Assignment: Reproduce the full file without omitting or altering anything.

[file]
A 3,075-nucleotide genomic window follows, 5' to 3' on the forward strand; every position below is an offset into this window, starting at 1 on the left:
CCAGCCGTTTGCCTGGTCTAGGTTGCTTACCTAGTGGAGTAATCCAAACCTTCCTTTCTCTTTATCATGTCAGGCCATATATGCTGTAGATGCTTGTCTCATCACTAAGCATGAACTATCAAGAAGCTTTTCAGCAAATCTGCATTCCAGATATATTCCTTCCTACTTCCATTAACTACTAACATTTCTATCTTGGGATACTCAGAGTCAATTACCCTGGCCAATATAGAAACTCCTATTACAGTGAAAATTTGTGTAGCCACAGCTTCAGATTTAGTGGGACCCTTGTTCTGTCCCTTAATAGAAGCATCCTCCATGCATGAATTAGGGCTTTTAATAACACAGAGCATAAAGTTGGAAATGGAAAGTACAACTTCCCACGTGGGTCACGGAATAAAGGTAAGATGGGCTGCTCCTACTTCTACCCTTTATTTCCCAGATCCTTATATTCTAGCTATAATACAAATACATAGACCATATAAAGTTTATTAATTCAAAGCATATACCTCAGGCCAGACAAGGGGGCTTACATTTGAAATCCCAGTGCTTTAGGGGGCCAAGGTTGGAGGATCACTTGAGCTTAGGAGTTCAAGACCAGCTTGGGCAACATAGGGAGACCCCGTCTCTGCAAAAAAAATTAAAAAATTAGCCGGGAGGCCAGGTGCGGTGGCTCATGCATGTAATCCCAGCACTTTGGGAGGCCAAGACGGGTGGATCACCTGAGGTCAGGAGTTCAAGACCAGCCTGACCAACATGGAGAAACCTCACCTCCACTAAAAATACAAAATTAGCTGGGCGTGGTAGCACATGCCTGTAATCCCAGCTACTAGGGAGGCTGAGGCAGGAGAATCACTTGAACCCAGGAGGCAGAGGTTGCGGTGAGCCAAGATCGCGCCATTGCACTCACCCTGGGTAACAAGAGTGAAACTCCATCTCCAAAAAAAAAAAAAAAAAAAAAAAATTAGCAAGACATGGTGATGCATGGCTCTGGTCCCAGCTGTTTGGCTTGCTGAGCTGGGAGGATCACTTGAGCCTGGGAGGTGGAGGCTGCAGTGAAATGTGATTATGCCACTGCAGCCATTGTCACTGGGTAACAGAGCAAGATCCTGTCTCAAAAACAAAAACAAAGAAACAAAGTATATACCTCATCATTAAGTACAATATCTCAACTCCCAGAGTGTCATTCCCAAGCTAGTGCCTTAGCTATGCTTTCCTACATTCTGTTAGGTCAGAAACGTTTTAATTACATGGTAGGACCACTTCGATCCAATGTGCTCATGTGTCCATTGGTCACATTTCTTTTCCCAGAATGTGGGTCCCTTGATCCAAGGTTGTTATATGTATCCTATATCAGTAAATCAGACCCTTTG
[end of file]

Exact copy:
A 3,075-nucleotide genomic window follows, 5' to 3' on the forward strand; every position below is an offset into this window, starting at 1 on the left:
CCAGCCGTTTGCCTGGTCTAGGTTGCTTACCTAGTGGAGTAATCCAAACCTTCCTTTCTCTTTATCATGTCAGGCCATATATGCTGTAGATGCTTGTCTCATCACTAAGCATGAACTATCAAGAAGCTTTTCAGCAAATCTGCATTCCAGATATATTCCTTCCTACTTCCATTAACTACTAACATTTCTATCTTGGGATACTCAGAGTCAATTACCCTGGCCAATATAGAAACTCCTATTACAGTGAAAATTTGTGTAGCCACAGCTTCAGATTTAGTGGGACCCTTGTTCTGTCCCTTAATAGAAGCATCCTCCATGCATGAATTAGGGCTTTTAATAACACAGAGCATAAAGTTGGAAATGGAAAGTACAACTTCCCACGTGGGTCACGGAATAAAGGTAAGATGGGCTGCTCCTACTTCTACCCTTTATTTCCCAGATCCTTATATTCTAGCTATAATACAAATACATAGACCATATAAAGTTTATTAATTCAAAGCATATACCTCAGGCCAGACAAGGGGGCTTACATTTGAAATCCCAGTGCTTTAGGGGGCCAAGGTTGGAGGATCACTTGAGCTTAGGAGTTCAAGACCAGCTTGGGCAACATAGGGAGACCCCGTCTCTGCAAAAAAAATTAAAAAATTAGCCGGGAGGCCAGGTGCGGTGGCTCATGCATGTAATCCCAGCACTTTGGGAGGCCAAGACGGGTGGATCACCTGAGGTCAGGAGTTCAAGACCAGCCTGACCAACATGGAGAAACCTCACCTCCACTAAAAATACAAAATTAGCTGGGCGTGGTAGCACATGCCTGTAATCCCAGCTACTAGGGAGGCTGAGGCAGGAGAATCACTTGAACCCAGGAGGCAGAGGTTGCGGTGAGCCAAGATCGCGCCATTGCACTCACCCTGGGTAACAAGAGTGAAACTCCATCTCCAAAAAAAAAAAAAAAAAAAAAAAATTAGCAAGACATGGTGATGCATGGCTCTGGTCCCAGCTGTTTGGCTTGCTGAGCTGGGAGGATCACTTGAGCCTGGGAGGTGGAGGCTGCAGTGAAATGTGATTATGCCACTGCAGCCATTGTCACTGGGTAACAGAGCAAGATCCTGTCTCAAAAACAAAAACAAAGAAACAAAGTATATACCTCATCATTAAGTACAATATCTCAACTCCCAGAGTGTCATTCCCAAGCTAGTGCCTTAGCTATGCTTTCCTACATTCTGTTAGGTCAGAAACGTTTTAATTACATGGTAGGACCACTTCGATCCAATGTGCTCATGTGTCCATTGGTCACATTTCTTTTCCCAGAATGTGGGTCCCTTGATCCAAGGTTGTTATATGTATCCTATATCAGTAAATCAGACCCTTTG